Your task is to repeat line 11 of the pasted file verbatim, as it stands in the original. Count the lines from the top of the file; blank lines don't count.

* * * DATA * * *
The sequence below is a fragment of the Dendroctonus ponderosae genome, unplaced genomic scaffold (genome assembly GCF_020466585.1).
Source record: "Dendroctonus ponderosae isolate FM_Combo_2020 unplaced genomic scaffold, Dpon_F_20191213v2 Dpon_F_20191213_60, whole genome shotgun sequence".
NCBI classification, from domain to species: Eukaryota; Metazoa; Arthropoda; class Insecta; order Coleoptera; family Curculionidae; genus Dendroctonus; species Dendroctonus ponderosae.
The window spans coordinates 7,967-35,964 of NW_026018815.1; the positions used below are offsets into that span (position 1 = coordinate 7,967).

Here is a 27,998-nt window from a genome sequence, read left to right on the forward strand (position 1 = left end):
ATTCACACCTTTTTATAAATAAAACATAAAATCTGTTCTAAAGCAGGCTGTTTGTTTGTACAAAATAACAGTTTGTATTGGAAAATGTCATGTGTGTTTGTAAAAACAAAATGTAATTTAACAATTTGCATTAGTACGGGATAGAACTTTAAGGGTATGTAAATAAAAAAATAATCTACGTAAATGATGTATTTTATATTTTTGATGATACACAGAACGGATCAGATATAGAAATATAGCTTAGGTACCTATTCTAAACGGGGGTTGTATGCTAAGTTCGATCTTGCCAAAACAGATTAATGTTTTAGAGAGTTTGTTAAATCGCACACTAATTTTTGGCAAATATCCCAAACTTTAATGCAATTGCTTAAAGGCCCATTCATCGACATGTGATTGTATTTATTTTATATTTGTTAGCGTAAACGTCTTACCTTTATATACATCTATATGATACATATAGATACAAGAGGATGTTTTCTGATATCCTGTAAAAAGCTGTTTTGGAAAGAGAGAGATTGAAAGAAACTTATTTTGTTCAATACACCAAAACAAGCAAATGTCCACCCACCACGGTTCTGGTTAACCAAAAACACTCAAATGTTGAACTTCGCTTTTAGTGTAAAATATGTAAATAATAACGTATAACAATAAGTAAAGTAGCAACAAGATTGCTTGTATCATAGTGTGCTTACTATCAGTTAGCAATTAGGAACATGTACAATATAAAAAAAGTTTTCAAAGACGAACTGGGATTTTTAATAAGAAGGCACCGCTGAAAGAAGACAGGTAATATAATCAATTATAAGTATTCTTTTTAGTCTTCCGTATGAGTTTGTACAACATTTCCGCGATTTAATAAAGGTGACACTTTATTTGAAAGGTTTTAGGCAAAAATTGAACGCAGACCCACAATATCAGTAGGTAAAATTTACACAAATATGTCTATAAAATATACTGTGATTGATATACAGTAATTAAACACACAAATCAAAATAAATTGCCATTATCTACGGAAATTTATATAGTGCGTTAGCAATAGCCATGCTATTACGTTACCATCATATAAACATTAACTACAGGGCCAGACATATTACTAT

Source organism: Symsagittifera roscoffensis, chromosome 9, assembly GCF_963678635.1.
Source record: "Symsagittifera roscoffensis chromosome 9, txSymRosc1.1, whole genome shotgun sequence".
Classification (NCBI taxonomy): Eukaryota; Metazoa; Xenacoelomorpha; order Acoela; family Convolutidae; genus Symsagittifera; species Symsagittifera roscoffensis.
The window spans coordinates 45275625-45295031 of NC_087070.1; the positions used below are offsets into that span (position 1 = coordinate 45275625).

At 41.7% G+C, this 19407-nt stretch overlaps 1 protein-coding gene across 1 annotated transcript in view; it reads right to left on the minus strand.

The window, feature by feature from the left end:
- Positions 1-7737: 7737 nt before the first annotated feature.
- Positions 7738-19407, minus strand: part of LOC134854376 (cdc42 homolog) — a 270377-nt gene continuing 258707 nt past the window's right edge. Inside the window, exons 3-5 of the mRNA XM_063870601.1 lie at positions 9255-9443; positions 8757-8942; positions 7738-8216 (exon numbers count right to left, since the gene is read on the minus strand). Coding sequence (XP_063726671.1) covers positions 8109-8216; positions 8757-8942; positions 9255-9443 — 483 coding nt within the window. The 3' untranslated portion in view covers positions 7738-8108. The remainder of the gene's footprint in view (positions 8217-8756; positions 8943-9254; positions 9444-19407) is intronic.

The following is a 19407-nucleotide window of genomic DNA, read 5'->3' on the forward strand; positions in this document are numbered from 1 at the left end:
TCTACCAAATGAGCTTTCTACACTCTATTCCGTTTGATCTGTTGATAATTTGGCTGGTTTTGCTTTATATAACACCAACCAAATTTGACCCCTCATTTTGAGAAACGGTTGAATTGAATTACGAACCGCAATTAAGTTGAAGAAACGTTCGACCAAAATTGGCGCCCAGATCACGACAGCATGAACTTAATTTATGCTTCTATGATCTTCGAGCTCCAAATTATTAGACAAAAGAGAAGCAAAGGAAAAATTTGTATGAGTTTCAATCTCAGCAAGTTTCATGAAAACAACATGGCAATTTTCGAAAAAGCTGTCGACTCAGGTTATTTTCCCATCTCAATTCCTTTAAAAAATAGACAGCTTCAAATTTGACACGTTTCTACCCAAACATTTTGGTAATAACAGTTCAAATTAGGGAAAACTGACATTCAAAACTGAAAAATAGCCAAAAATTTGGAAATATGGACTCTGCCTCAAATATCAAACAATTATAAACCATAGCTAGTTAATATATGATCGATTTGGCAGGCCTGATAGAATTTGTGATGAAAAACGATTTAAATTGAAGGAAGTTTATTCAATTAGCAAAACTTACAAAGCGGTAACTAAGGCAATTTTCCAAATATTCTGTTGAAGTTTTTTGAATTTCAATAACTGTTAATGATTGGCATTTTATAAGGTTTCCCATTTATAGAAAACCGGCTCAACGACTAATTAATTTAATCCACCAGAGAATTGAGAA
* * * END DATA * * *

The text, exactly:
At 41.7% G+C, this 19407-nt stretch overlaps 1 protein-coding gene across 1 annotated transcript in view; it reads right to left on the minus strand.